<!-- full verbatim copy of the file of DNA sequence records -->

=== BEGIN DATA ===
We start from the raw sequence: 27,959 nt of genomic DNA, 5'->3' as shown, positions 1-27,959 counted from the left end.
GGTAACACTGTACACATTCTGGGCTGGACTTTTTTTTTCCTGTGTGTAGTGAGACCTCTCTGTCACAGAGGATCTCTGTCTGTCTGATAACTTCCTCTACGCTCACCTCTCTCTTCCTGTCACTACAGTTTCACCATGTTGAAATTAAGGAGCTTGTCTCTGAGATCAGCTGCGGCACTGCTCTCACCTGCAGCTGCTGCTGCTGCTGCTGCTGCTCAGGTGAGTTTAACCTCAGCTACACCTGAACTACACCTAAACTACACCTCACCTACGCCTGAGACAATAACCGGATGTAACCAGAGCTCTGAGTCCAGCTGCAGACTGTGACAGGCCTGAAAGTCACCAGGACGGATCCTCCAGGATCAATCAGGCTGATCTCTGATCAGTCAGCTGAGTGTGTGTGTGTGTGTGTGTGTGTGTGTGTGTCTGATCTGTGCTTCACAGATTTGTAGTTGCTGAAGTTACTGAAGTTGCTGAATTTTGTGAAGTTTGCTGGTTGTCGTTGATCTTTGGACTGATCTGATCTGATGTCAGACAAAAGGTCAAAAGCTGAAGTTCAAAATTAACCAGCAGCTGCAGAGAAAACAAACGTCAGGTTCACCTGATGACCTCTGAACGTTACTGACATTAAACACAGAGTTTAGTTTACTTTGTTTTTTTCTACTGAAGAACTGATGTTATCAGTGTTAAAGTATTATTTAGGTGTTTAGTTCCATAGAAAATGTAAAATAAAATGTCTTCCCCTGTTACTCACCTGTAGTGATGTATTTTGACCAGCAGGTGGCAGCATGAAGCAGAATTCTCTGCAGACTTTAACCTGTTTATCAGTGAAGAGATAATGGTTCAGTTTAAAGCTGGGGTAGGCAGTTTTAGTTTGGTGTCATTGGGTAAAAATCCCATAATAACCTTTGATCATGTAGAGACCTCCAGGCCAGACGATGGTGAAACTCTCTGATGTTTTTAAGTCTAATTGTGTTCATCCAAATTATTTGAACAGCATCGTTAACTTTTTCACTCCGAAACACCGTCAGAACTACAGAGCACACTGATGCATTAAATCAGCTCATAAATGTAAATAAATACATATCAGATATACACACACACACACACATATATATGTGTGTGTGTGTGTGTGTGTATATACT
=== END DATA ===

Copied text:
We start from the raw sequence: 27,959 nt of genomic DNA, 5'->3' as shown, positions 1-27,959 counted from the left end.
GGTAACACTGTACACATTCTGGGCTGGACTTTTTTTTTCCTGTGTGTAGTGAGACCTCTCTGTCACAGAGGATCTCTGTCTGTCTGATAACTTCCTCTACGCTCACCTCTCTCTTCCTGTCACTACAGTTTCACCATGTTGAAATTAAGGAGCTTGTCTCTGAGATCAGCTGCGGCACTGCTCTCACCTGCAGCTGCTGCTGCTGCTGCTGCTGCTCAGGTGAGTTTAACCTCAGCTACACCTGAACTACACCTAAACTACACCTCACCTACGCCTGAGACAATAACCGGATGTAACCAGAGCTCTGAGTCCAGCTGCAGACTGTGACAGGCCTGAAAGTCACCAGGACGGATCCTCCAGGATCAATCAGGCTGATCTCTGATCAGTCAGCTGAGTGTGTGTGTGTGTGTGTGTGTGTGTGTGTGTCTGATCTGTGCTTCACAGATTTGTAGTTGCTGAAGTTACTGAAGTTGCTGAATTTTGTGAAGTTTGCTGGTTGTCGTTGATCTTTGGACTGATCTGATCTGATGTCAGACAAAAGGTCAAAAGCTGAAGTTCAAAATTAACCAGCAGCTGCAGAGAAAACAAACGTCAGGTTCACCTGATGACCTCTGAACGTTACTGACATTAAACACAGAGTTTAGTTTACTTTGTTTTTTTCTACTGAAGAACTGATGTTATCAGTGTTAAAGTATTATTTAGGTGTTTAGTTCCATAGAAAATGTAAAATAAAATGTCTTCCCCTGTTACTCACCTGTAGTGATGTATTTTGACCAGCAGGTGGCAGCATGAAGCAGAATTCTCTGCAGACTTTAACCTGTTTATCAGTGAAGAGATAATGGTTCAGTTTAAAGCTGGGGTAGGCAGTTTTAGTTTGGTGTCATTGGGTAAAAATCCCATAATAACCTTTGATCATGTAGAGACCTCCAGGCCAGACGATGGTGAAACTCTCTGATGTTTTTAAGTCTAATTGTGTTCATCCAAATTATTTGAACAGCATCGTTAACTTTTTCACTCCGAAACACCGTCAGAACTACAGAGCACACTGATGCATTAAATCAGCTCATAAATGTAAATAAATACATATCAGATATACACACACACACACACATATATATGTGTGTGTGTGTGTGTGTGTATATACT